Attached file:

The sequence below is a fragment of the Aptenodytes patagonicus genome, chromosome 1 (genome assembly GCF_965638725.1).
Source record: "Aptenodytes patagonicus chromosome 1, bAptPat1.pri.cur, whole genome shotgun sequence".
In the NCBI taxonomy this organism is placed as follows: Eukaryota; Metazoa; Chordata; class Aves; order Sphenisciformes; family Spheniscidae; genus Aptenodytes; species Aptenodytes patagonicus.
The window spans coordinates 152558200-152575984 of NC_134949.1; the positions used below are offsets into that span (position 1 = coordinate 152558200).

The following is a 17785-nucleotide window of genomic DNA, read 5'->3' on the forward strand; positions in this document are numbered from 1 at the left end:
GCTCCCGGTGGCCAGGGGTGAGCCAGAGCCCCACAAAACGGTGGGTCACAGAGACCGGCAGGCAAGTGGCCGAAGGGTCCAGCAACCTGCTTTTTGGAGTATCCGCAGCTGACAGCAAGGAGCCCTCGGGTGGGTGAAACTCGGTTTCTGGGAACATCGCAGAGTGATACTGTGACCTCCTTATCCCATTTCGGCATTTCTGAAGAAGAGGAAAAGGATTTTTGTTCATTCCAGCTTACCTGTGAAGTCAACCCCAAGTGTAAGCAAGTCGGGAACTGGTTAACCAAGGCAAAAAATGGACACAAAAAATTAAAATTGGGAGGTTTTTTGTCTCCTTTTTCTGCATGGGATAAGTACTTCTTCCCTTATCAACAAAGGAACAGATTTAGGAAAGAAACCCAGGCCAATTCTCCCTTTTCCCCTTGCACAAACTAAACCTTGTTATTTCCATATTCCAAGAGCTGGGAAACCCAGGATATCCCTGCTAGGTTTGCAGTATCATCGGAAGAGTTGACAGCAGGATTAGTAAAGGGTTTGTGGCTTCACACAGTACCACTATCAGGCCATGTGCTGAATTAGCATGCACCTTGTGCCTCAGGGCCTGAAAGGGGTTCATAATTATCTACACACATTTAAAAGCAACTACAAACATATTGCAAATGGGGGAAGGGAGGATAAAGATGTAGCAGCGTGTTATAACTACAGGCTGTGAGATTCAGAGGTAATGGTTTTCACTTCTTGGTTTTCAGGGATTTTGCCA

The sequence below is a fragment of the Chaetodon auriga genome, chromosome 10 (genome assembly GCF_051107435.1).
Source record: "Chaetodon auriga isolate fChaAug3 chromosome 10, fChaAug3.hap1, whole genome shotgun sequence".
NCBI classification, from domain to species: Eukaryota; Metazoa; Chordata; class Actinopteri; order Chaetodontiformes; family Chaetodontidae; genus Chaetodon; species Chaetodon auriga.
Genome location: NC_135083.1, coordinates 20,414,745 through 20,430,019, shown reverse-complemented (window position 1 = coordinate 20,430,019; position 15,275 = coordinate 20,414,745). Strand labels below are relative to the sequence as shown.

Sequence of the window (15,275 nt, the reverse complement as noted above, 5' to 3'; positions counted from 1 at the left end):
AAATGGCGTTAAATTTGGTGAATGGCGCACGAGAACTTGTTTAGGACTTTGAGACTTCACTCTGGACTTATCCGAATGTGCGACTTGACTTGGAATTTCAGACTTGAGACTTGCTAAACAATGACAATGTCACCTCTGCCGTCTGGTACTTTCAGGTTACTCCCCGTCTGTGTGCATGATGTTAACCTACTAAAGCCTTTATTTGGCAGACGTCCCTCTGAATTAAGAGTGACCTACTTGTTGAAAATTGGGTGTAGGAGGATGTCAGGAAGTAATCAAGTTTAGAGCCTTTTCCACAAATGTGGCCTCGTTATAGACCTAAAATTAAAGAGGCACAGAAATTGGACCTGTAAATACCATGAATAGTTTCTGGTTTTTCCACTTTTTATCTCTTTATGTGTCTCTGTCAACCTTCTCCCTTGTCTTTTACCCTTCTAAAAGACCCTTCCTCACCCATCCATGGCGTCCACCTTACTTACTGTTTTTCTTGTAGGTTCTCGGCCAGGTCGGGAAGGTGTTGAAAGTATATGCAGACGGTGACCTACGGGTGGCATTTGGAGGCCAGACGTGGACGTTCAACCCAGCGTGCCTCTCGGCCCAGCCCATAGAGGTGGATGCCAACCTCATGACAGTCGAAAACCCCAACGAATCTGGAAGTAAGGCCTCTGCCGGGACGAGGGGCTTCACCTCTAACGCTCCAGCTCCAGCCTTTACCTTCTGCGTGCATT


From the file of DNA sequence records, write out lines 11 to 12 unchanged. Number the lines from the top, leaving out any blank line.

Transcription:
Sequence of the window (15,275 nt, the reverse complement as noted above, 5' to 3'; positions counted from 1 at the left end):
AAATGGCGTTAAATTTGGTGAATGGCGCACGAGAACTTGTTTAGGACTTTGAGACTTCACTCTGGACTTATCCGAATGTGCGACTTGACTTGGAATTTCAGACTTGAGACTTGCTAAACAATGACAATGTCACCTCTGCCGTCTGGTACTTTCAGGTTACTCCCCGTCTGTGTGCATGATGTTAACCTACTAAAGCCTTTATTTGGCAGACGTCCCTCTGAATTAAGAGTGACCTACTTGTTGAAAATTGGGTGTAGGAGGATGTCAGGAAGTAATCAAGTTTAGAGCCTTTTCCACAAATGTGGCCTCGTTATAGACCTAAAATTAAAGAGGCACAGAAATTGGACCTGTAAATACCATGAATAGTTTCTGGTTTTTCCACTTTTTATCTCTTTATGTGTCTCTGTCAACCTTCTCCCTTGTCTTTTACCCTTCTAAAAGACCCTTCCTCACCCATCCATGGCGTCCACCTTACTTACTGTTTTTCTTGTAGGTTCTCGGCCAGGTCGGGAAGGTGTTGAAAGTATATGCAGACGGTGACCTACGGGTGGCATTTGGAGGCCAGACGTGGACGTTCAACCCAGCGTGCCTCTCGGCCCAGCCCATAGAGGTGGATGCCAACCTCATGACAGTCGAAAACCCCAACGAATCTGGAAGTAAGGCCTCTGCCGGGACGAGGGGCTTCACCTCTAACGCTCCAGCTCCAGCCTTTACCTTCTGCGTGCATT